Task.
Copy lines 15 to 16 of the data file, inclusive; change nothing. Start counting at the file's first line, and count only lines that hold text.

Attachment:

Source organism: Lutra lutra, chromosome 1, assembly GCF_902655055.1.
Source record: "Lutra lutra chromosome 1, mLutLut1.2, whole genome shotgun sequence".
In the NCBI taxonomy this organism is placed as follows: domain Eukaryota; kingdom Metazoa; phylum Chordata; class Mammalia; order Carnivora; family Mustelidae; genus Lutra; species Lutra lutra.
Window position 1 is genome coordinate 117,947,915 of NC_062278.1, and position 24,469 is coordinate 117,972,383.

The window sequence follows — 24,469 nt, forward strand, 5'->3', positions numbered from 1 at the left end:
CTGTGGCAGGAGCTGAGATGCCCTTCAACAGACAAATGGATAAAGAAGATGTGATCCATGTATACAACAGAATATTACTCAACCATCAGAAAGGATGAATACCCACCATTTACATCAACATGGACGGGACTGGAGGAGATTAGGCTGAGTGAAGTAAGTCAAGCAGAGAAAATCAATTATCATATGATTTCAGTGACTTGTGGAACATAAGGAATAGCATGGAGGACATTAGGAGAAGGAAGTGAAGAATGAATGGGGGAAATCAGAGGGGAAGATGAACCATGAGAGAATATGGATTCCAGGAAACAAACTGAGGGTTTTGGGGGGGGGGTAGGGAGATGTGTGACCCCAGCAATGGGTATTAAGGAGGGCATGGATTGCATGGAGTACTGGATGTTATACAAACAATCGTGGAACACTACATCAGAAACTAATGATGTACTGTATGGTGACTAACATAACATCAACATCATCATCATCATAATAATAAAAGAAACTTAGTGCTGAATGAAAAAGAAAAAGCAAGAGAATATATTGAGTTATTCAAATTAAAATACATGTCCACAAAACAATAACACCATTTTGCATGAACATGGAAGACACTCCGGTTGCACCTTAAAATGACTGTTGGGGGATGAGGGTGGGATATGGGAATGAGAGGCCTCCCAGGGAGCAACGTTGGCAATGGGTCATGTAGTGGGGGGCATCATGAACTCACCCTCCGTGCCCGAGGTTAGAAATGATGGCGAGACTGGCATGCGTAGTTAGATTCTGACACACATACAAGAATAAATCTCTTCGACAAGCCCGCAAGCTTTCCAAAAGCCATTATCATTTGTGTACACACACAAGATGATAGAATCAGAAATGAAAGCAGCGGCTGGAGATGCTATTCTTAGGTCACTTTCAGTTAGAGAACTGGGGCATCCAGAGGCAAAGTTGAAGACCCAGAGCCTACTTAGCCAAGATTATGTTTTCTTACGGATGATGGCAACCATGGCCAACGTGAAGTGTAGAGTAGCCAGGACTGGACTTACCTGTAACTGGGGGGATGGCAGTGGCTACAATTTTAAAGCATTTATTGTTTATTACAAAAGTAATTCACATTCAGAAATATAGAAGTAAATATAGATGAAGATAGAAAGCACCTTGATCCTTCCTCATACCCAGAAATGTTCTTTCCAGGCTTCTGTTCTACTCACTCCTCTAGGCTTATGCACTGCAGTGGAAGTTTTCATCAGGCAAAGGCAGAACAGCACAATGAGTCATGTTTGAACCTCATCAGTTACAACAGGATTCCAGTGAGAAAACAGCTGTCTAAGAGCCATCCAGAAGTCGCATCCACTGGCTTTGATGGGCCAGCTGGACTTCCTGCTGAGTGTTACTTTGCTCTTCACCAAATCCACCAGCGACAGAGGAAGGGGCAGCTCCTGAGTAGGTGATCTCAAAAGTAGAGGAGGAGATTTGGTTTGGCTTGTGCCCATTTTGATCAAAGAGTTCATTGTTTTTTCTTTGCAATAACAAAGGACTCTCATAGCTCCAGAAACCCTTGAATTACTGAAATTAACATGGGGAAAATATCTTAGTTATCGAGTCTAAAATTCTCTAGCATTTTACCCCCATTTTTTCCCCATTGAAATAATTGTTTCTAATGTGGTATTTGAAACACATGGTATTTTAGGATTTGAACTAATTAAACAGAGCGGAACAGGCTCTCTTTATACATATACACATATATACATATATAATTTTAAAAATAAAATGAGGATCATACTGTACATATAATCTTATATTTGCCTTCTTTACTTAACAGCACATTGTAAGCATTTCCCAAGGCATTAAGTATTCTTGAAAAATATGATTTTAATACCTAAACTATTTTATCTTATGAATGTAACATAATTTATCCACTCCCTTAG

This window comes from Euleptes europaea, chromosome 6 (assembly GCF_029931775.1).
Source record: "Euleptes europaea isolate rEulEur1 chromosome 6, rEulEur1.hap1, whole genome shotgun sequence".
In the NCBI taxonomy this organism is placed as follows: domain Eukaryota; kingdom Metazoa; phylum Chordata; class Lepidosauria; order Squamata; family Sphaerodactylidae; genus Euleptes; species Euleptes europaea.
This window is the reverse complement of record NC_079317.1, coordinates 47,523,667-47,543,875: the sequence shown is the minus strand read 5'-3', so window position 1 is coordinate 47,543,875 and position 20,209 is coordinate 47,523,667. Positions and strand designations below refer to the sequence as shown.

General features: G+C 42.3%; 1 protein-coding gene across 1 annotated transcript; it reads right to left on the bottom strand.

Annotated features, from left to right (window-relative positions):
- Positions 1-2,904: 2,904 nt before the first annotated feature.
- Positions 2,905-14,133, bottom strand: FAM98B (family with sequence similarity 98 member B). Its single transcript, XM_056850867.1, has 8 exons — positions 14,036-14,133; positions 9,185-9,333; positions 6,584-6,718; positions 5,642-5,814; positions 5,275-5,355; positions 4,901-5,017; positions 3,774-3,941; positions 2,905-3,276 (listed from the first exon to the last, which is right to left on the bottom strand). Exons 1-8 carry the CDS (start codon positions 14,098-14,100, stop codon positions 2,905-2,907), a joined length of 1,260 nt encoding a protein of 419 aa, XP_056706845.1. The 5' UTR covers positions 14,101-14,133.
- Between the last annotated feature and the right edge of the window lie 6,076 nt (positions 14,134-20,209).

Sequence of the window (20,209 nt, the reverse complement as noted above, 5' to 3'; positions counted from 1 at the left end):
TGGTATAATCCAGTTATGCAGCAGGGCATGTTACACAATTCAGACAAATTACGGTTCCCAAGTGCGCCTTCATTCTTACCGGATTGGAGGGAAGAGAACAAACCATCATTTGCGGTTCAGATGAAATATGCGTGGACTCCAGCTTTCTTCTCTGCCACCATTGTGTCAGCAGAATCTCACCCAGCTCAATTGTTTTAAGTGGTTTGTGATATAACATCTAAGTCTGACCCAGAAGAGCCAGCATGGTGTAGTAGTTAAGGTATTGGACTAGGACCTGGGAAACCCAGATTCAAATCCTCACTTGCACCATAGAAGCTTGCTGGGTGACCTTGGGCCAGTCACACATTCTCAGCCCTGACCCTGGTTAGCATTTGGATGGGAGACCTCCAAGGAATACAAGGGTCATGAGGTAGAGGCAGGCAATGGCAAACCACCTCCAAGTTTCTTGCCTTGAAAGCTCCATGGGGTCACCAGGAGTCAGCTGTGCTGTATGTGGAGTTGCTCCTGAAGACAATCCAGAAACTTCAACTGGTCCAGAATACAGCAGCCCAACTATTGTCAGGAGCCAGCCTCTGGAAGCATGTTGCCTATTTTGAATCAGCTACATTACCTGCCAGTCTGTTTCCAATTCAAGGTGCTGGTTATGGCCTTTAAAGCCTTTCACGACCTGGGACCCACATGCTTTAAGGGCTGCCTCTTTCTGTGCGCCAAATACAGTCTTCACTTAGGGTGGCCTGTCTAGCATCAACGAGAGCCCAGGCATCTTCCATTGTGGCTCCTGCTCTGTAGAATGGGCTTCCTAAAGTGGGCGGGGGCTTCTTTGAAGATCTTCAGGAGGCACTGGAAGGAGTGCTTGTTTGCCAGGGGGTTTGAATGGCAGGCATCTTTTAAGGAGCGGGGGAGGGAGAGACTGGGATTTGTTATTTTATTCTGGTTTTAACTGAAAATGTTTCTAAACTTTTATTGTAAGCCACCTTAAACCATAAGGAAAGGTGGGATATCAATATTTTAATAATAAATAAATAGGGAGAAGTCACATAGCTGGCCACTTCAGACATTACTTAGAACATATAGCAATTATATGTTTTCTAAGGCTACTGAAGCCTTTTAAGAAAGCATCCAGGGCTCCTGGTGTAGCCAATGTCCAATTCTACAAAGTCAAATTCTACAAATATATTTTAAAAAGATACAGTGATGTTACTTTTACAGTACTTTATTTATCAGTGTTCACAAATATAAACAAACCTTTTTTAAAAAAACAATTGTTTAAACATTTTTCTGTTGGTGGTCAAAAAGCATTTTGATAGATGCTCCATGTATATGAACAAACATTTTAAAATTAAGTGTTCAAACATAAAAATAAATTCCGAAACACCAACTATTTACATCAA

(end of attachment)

- Between the last annotated feature and the right edge of the window lie 6,076 nt (positions 14,134-20,209).

Sequence of the window (20,209 nt, the reverse complement as noted above, 5' to 3'; positions counted from 1 at the left end):